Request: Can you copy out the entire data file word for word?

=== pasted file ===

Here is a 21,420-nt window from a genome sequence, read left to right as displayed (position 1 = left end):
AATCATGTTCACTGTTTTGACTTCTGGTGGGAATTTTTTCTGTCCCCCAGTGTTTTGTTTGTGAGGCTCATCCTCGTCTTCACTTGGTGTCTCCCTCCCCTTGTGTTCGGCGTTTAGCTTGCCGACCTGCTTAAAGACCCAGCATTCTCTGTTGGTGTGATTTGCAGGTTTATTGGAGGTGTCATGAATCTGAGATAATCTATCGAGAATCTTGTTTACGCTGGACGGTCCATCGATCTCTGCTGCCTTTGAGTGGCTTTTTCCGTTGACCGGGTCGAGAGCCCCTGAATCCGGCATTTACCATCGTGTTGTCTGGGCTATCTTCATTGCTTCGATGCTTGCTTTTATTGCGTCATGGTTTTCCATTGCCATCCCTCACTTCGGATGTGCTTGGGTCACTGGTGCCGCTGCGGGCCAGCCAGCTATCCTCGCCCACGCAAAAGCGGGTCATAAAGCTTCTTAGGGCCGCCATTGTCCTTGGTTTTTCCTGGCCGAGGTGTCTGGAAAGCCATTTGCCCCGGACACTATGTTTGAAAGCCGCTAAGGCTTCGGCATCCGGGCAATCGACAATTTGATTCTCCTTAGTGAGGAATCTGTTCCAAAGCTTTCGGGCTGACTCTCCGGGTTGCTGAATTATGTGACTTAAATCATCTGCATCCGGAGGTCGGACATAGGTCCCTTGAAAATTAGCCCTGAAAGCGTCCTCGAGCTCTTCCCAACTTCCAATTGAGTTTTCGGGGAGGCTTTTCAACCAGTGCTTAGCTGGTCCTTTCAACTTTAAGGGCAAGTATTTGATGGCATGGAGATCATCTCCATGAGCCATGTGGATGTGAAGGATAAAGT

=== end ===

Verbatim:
Here is a 21,420-nt window from a genome sequence, read left to right as displayed (position 1 = left end):
AATCATGTTCACTGTTTTGACTTCTGGTGGGAATTTTTTCTGTCCCCCAGTGTTTTGTTTGTGAGGCTCATCCTCGTCTTCACTTGGTGTCTCCCTCCCCTTGTGTTCGGCGTTTAGCTTGCCGACCTGCTTAAAGACCCAGCATTCTCTGTTGGTGTGATTTGCAGGTTTATTGGAGGTGTCATGAATCTGAGATAATCTATCGAGAATCTTGTTTACGCTGGACGGTCCATCGATCTCTGCTGCCTTTGAGTGGCTTTTTCCGTTGACCGGGTCGAGAGCCCCTGAATCCGGCATTTACCATCGTGTTGTCTGGGCTATCTTCATTGCTTCGATGCTTGCTTTTATTGCGTCATGGTTTTCCATTGCCATCCCTCACTTCGGATGTGCTTGGGTCACTGGTGCCGCTGCGGGCCAGCCAGCTATCCTCGCCCACGCAAAAGCGGGTCATAAAGCTTCTTAGGGCCGCCATTGTCCTTGGTTTTTCCTGGCCGAGGTGTCTGGAAAGCCATTTGCCCCGGACACTATGTTTGAAAGCCGCTAAGGCTTCGGCATCCGGGCAATCGACAATTTGATTCTCCTTAGTGAGGAATCTGTTCCAAAGCTTTCGGGCTGACTCTCCGGGTTGCTGAATTATGTGACTTAAATCATCTGCATCCGGAGGTCGGACATAGGTCCCTTGAAAATTAGCCCTGAAAGCGTCCTCGAGCTCTTCCCAACTTCCAATTGAGTTTTCGGGGAGGCTTTTCAACCAGTGCTTAGCTGGTCCTTTCAACTTTAAGGGCAAGTATTTGATGGCATGGAGATCATCTCCATGAGCCATGTGGATGTGAAGGATAAAGT